Also, have you eaten anything different recently? I know you said you have not changed anything in his diet, but perhaps something in your diet has changed that is now bothering his digestive system. It may even be something you would never suspect or something you might not have noticed. You may want to consider double-checking the nutrition labels on the packaging and see if there is something that you were not aware of. I am also wondering if there is anything going on in your lives right now that is extra stressful or emotionally draining that he might be reacting to. Our children are often much more sensitive than we realize when it comes to the issues in their and our lives, especially when they do not have the words to express their feelings.
Sometimes, things change with our little ones and we never know the cause; just as we adults might go through periods of restlessness, anxiety, or inability to sleep and suddenly the issue resolves itself. Whatever the reason, I hope that everyone in your house gets the rest you all need soon.
Joni Rae: I am sorry you are having such a difficult time! I have noticed that my babies start going through changes in their feeding and sleeping schedules around eleven or twelve months of age. It could be that he just does not need to nurse as often at night, or he is going to bed too early. His nap schedule might need to be adjusted during the day. He could be restless at night because he is tired, but not tired enough to fall back asleep.
You might want to try letting him set the schedule. Maybe letting him fall asleep on his own for naps, and/or putting him to bed when he gets sleepy instead of at a regular time (assuming you have one). I have four little ones, and over the years, with each baby, I have learned that their schedules change quite a bit. With my last two I realized if I just let them play and go about their day, they would find their naptime on their own. Usually this meant curling up on the couch with a favorite toy or nursing until they fell asleep.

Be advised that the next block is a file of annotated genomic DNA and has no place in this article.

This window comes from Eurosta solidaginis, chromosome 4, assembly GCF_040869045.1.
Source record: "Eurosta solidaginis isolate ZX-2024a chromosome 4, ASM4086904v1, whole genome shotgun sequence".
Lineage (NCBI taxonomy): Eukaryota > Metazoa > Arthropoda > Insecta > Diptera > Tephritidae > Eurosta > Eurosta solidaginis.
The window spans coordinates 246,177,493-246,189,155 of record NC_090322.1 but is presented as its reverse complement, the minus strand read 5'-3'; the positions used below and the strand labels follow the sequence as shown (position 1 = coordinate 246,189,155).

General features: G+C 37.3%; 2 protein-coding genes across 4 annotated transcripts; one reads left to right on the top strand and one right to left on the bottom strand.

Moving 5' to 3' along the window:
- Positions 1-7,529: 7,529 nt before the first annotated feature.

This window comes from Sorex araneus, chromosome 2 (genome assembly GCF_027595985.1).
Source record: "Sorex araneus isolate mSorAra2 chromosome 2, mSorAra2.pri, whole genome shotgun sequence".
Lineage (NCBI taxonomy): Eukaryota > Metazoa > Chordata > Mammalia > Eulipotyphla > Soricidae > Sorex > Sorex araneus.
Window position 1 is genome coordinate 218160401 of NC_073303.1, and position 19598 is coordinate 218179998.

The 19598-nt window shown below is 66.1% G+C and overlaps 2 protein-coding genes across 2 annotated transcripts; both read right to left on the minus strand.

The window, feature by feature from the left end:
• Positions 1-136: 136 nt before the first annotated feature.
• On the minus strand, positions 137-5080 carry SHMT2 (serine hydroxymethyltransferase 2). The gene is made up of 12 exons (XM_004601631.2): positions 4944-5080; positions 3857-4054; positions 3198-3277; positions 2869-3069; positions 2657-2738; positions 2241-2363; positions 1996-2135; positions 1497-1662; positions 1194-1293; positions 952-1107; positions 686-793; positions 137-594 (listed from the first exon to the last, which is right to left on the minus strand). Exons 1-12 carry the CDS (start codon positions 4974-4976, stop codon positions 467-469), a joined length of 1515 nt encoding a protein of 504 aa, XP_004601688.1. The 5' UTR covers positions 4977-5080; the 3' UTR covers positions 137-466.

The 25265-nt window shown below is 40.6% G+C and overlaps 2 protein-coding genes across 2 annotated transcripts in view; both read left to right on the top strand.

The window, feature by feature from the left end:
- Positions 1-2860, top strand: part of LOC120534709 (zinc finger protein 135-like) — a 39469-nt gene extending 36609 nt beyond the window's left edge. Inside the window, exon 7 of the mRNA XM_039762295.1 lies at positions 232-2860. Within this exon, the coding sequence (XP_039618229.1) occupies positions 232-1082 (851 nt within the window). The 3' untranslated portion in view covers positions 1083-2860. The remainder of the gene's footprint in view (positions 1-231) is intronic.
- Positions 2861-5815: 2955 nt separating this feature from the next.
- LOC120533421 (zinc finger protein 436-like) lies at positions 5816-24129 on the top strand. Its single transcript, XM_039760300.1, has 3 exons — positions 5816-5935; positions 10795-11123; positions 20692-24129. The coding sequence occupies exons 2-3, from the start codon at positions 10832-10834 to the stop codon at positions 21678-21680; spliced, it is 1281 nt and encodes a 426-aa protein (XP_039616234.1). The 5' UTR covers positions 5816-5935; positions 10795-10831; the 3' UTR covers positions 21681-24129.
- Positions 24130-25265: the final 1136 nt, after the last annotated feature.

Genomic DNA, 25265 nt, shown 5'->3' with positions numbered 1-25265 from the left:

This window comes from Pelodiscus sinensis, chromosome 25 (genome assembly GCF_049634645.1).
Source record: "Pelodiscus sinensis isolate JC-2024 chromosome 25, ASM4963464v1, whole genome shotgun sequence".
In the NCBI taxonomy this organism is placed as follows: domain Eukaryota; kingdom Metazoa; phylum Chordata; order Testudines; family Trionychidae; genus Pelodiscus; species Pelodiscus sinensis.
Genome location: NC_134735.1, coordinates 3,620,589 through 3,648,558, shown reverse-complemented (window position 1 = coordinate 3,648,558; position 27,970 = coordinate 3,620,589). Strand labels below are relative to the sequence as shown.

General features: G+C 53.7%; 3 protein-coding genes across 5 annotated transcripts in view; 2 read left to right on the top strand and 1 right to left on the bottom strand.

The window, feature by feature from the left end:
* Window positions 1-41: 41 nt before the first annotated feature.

As for the spitting up, I wonder if your baby is having more of an overfeeding issue than food sensitivity. He might be nursing more often because he is trying to soothe himself to sleep, but ends up eating more than he needs to. My last baby had this problem. I was co-sleeping, and he would fuss and be quite restless at night. I would feed him so he could fall back asleep. We would repeat this over and over throughout the night, until he finally started spitting up because his tummy was so full.
Then, I decided to try letting him sleep on his own. One night, somewhere around his first birthday, I had my husband set up the pack and play in his room. I dressed him for bed, nursed him until he was sleepy, and then crept up the stairs and tiptoed into the room. I laid him down, tucked him in with his favorite blanket, and told him it was time to sleep. The first few nights when he woke I would nurse him and put him back in his bed. He would fuss for a few minutes and then settle down to sleep. After a week he was sleeping straight through until seven in the morning!